Biotechnology will play a crucial role in developing and delivering therapies, vaccines and antibody tests as well as diagnosing diseases.
So what would a career in biotechnology look like? We spoke to Professor Greg Foley, a chemical engineer in the department of biotechnology at DCU.
Professor Greg Foley of DCU’s biotechnology department explains: “A lot of people think of genetic engineering and biology. Biotechnology includes food processing, microbial processing and brewing.”
The role of biological processes in brewing, fermenting and food production. Biotechnology dates back to the earliest days of agriculture where farmers selected the best crops to grow and cross-breed. Even yogurt is produced by biotechnology. It’s also how waste and wastewater are processed.
And biotechnology plays a central role in drug development. “Today, drugs are manufactured using genetically engineered mammalian cells, including antibodies for cancer treatments. Drugs have become increasingly sophisticated and Ireland has become a global biopharma hub, particularly in north Dublin.”
During good economic times, biotech grads have tended to go straight into the jobs market but, during downturns – such as the current Covid-19 recession -they are more likely to stay on for postgraduate and doctoral research.
“Students often have a perception that, if they study, they will be doing lab work in quality control and assurance but they may also be involved in general troubleshooting in a plant, or doing a lot of work on documentation for what is a heavily regulated industry. They do very varied jobs and many companies run graduate training programmes where graduates may be moved from one part of the plant to another and learn about how it works.”
Foley says that DCU’s biotechnology graduates have strong teamwork and oral communications skills. “Our graduates have tended to go into business areas including technical sales where you need a deep knowledge to sell the product and support client needs. Some go into teaching, with many teaching Leaving Cert biology. And of course many go into industry. Biotech graduates have studied engineering, cell biology and bioinformatics (which uses computer science, maths, statistics and biology to analyse and interpret biological data) so they have to cope with a lot of different subjects and learn in different ways.”
Who is suited for a biotechnology course? “When I asked about why they’d studied biotechnology, I was expecting them to say they loved knowledge and want to make discoveries, but it turned out that they all wanted to make a difference, and some of them had relatives with various illnesses. Maths helps with any science subject as does computer science but even some of the good students might struggle with it sometimes.”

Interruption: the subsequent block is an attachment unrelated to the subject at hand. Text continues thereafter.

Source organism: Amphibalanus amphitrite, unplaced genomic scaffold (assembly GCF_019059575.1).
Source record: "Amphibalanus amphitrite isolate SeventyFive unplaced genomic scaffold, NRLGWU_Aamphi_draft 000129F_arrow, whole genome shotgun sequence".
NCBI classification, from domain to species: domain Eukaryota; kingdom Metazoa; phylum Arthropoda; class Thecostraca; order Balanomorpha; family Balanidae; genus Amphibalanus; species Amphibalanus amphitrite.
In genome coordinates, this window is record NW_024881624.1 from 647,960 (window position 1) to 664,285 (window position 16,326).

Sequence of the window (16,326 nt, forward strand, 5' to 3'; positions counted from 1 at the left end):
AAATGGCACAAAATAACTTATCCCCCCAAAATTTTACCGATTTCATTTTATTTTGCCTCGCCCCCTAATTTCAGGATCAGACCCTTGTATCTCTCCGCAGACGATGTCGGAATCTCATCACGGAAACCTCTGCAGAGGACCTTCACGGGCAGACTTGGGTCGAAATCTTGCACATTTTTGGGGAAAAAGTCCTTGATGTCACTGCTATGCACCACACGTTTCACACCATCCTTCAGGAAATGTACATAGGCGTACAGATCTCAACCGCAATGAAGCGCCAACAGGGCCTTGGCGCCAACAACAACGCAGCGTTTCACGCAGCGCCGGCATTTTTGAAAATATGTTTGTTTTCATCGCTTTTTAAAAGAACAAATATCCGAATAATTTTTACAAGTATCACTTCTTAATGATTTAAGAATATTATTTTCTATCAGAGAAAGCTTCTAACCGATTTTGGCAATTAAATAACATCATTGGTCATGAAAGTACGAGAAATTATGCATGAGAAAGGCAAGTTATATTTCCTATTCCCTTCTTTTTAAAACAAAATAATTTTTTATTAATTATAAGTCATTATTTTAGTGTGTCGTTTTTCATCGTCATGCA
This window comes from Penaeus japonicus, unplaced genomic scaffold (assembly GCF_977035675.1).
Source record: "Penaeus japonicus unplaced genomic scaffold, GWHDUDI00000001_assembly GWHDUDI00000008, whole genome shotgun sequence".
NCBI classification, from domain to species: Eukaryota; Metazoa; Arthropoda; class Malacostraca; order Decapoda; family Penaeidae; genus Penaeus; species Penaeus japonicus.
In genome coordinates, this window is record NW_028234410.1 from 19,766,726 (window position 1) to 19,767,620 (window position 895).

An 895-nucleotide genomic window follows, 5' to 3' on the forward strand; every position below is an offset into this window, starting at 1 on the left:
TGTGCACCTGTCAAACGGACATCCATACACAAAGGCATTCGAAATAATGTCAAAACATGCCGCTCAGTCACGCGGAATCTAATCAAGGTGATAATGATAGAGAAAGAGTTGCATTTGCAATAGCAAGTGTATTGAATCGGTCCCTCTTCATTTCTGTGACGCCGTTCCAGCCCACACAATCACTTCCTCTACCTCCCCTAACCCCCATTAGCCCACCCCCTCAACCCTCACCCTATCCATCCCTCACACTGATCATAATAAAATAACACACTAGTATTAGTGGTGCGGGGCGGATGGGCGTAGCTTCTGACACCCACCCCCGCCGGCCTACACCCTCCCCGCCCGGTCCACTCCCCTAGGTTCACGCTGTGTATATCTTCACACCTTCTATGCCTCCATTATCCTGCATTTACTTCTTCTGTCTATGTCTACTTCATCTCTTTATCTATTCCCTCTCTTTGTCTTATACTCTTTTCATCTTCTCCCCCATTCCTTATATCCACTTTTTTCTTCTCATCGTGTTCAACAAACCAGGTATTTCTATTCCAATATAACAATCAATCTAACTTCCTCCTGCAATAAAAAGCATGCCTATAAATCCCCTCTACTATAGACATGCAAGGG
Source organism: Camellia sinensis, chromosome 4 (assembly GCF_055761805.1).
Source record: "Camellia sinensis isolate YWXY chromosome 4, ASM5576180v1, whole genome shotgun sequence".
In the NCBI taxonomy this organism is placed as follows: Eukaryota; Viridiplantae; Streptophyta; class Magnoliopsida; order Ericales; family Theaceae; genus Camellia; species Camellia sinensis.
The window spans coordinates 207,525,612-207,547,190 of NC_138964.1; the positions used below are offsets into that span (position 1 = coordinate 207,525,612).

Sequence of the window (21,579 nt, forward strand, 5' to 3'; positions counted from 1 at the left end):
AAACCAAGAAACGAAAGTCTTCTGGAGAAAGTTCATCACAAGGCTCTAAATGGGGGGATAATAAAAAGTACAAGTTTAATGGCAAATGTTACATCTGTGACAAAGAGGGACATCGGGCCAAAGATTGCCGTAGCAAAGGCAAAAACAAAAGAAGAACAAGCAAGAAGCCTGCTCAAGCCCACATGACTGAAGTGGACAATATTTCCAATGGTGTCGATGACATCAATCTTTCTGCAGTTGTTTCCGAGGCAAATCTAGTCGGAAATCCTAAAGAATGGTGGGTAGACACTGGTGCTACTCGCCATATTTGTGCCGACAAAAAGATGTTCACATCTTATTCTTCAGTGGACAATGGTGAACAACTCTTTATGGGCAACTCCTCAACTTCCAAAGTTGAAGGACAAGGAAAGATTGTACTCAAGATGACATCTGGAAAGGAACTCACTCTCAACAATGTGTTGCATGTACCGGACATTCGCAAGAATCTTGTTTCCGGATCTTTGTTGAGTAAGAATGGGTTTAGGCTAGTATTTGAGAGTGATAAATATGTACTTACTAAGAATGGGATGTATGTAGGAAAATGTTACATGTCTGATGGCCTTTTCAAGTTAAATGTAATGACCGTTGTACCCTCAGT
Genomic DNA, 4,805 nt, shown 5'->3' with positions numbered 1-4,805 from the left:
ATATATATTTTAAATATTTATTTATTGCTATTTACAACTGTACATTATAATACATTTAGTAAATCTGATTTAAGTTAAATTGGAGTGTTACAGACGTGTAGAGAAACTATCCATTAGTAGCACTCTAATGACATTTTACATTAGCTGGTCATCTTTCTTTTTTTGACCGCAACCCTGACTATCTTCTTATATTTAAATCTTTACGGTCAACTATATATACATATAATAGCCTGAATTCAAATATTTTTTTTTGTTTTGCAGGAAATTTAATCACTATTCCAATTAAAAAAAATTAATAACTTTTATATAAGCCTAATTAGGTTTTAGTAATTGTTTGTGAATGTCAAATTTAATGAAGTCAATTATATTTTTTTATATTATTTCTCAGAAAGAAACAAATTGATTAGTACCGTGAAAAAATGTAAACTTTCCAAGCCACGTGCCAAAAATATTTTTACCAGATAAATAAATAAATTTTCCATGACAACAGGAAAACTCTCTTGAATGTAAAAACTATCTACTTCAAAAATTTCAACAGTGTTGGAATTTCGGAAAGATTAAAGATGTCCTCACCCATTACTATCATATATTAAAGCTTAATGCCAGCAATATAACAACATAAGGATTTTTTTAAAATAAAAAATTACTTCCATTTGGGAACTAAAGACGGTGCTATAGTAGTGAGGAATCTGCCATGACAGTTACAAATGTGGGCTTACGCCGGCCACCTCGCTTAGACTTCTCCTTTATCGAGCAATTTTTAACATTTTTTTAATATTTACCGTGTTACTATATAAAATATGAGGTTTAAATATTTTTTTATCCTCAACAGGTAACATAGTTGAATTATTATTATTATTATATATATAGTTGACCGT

In DCU’s biotechnology course, all students start by studying physics, chemistry and biology as well as maths and bioprocessing. In year two, modules include microbiology & genetics, cell structure & function and biomolecules & metabolism. In year three, students look at gene cloning & gene expression among other modules, while year four includes industrial bioprocessing.
Maynooth University and NUI Galway also offer level eight biotechnology degrees where modules include data science, microbiology, pharmacology, modern biotechnologies, cellular biotechnology, food biotechnology and scientific communication.
IT Sligo’s level eight medical biotechnology course focuses on the application of biological systems for medical and industrial uses, while CIT’s pharmaceutical biotechnology course produces graduates who can design new medicines using biological approaches.
CAO points 2019
Biotechnology (Maynooth): 429
Biotechnology (NUI Galway): 473
Biotechnology (DCU): 476
Pharmaceutical biotechnology (CIT): 388
Bioanalysis (TU Dublin): 200
Fiona Boyle, DCU BSc Biotechnology 2019
“I chose biotechnology because, although I liked all my subjects, I had a particular interest in science and maths. I’d done biology and physics in school and knew I wanted to go into science – but I didn’t know exactly what type.
“At an open day in DCU, I realised it lined up with what I was interested in and that it was broad enough I could keep my options open.
“Biotechnology includes a mix of biology and engineering modules, and it’s about making biology useful enough to make products including food (beer, bread, cheese, yogurt) and medicines. It;’s about modifying cells so they produce the protein you want them to make. You do genetics and cell biology; you learn how cells can interact with one another to make processes.
“I’m currently working with MSD Ireland on protein purification, where we make proteins and separate them out from the other molecules, such as waste. The proteins can then be used to help people who are sick.
“I love working here and would hope to do a masters down the line. Biotech is expanding and growing in Ireland and I think there will continue to be lots of opportunities.”